● Housing
● Healthcare
● Poverty
● Employment
● Relationships
● Poverty
● Mental Health
Financial Exploitation

TEARS is a 2017 Aging Innovations Award recipient from the
National Association of Area Agencies on Aging.   

Thank you to our platinum sponsor.
Partner with Us
Vendor space & ad placements are still available.   Find out more.

Did You Know? Know

Ageism effects our perception of growing older and our attitude toward aging has health implications.  Consider these findings from research led by Dr. Becca Levy at the Yale School of Public Health.
  • Over the course of 10 years, older adults who had a positive view on aging saw 3x less reduction in hippocampal volume - a common marker of Alzheimer's disease.
  • Adults with a negative view on ageing were more likely to have heart problems 40 years later.
  • People with a more positive self-stereotype of aging lived an average of seven and a half years longer than people with a more negative self-stereotype of aging.
  • Older people with a more positive self-stereotype were 44% more likely to recover from a health episode that affected their activities of daily living.
  • People with positive views of aging had lower levels of C-reactive protein, a marker of stress-related inflammation associated with heart disease and other illnesses, even after accounting for possible influences like age, health status, sex, race and education than those with a negative outlook.  
Dr. Levy is just one of our accomplished speakers presenting at this year's TEARS conference.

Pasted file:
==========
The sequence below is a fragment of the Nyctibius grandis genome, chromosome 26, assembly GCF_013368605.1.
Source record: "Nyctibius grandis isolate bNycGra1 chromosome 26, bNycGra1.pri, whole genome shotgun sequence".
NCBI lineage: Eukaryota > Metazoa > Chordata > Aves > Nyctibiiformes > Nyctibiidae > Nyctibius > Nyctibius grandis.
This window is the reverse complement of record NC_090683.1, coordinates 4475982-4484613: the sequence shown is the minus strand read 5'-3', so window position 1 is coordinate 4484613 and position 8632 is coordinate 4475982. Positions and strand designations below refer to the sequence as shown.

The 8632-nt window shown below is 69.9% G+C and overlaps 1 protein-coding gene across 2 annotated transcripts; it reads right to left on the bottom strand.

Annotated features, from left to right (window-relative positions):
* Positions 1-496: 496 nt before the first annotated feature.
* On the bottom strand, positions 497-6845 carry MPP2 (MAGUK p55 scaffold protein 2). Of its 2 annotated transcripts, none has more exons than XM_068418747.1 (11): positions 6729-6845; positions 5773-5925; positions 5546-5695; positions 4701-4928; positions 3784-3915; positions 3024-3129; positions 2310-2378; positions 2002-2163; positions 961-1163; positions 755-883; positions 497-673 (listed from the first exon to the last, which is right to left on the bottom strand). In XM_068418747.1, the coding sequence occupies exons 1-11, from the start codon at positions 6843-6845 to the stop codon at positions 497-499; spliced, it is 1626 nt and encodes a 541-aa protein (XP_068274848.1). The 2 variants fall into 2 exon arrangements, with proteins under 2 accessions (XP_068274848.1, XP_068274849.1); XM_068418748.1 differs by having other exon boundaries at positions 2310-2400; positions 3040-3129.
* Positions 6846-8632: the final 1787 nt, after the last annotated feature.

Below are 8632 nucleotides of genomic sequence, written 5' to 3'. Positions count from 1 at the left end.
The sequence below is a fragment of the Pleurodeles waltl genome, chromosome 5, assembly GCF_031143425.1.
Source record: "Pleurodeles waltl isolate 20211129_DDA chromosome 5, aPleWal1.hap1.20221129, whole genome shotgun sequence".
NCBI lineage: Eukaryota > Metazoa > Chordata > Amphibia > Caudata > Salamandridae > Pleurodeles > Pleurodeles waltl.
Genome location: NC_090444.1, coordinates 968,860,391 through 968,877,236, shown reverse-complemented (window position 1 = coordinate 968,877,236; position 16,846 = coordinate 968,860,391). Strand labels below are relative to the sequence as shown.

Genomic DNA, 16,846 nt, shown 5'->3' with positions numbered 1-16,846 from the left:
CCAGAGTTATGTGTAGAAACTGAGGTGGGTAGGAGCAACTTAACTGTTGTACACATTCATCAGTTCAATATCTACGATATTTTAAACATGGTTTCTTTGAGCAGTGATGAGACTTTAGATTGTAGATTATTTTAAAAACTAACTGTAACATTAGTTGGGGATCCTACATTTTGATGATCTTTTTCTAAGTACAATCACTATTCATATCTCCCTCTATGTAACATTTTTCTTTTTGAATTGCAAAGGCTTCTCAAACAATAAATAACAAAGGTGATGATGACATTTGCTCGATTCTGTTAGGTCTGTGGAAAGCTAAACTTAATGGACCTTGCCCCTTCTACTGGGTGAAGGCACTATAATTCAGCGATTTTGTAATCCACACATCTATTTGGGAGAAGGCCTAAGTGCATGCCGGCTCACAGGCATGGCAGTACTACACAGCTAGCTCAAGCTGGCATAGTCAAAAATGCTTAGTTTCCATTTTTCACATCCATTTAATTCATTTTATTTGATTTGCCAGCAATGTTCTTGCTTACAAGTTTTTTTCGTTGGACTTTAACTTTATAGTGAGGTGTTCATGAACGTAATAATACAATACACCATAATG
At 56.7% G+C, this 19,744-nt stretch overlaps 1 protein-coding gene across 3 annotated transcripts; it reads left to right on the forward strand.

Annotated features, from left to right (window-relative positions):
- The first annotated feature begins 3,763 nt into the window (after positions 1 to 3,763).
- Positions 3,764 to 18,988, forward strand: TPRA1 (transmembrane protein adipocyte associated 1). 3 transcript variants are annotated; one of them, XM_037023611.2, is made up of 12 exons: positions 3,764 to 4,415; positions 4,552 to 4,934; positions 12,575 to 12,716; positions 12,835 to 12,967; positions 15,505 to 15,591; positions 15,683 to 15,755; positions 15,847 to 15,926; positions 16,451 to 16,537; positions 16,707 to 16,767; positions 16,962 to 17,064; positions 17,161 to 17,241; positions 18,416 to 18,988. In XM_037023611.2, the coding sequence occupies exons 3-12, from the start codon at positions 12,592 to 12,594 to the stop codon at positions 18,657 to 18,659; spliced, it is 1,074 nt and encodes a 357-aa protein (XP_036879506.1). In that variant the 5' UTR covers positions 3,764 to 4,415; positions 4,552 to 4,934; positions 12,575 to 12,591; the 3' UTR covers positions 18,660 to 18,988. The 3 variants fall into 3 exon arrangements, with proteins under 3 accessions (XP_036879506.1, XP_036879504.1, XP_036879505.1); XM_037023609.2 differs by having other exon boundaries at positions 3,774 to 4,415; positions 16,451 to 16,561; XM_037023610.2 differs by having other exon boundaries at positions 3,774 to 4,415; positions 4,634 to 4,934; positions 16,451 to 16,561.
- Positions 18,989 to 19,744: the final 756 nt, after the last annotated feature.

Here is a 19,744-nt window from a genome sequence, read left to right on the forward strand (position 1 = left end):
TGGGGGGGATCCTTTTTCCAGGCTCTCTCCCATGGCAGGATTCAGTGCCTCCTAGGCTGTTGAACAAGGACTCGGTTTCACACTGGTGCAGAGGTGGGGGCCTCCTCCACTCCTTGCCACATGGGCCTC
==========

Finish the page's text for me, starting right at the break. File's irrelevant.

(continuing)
C HOICES:  Watch for Your New Medicare CardCHOICES

Starting in April Medicare will be sending you a new Medicare card. The Social Security Administration is making this change in response to the many advocacy groups' requests to take the Social Security number off the Medicare cards as a means to prevent identity theft.  Sadly, there have been innumerable instances throughout the country, where an individual's identity was stolen by accessing information from a Medicare insurance claim.
The new cards will be phased in through 2018. You can use your card as soon as you receive it.  All new cards should be distributed by April 2019. Information on your old card will still be valid, throughout  2018, but the sooner you convert to using the new card, the sooner you will be protected from identity theft.  Identity theft is a real and present danger for Medicare recipients. Identity thieves not only create false bills that Medicare pays, but they also use up benefits that you may need at some point. Certain Medicare benefits have limits on the number of times you can use a service and on the frequency with which you can access services, such as annually or bi-annually. If an Identity thief has used your Medicare card to bill for one of these services, you won't be able to get the service when you need it.
If you think you are a victim of identity theft, contact our SMP Coordinator.

National conference sponsored by AOASCC.  November 8th.  Find out more.
AOASCC is Here to Help CNL-SSDA

Care Network Link
Need help finding support at home? Care Network Link is a wonderful resource to find trusted providers:  Homemaking, Personal Care Assistance, Live-In Caregivers, Wheelchair Ramps, Fall Alert Systems, Hair Stylists that come to your home.  

Give us a call at 203-495-1655 or sign up for membership at  Membership is FREE and will earn you discounts from the providers you hire.  Care Network Link credentials all the providers before allowing them on the network to make sure they are trustworthy businesses to have in your home.  
Social Security Disability Assistance Program
Our goal is to provide the knowledge and dedicated assistance necessary to succeed after you have been denied your claim for disability benefits. By navigating you through the Social Security maze, our goal is to truly be your advocate for independence ®.   Find out more.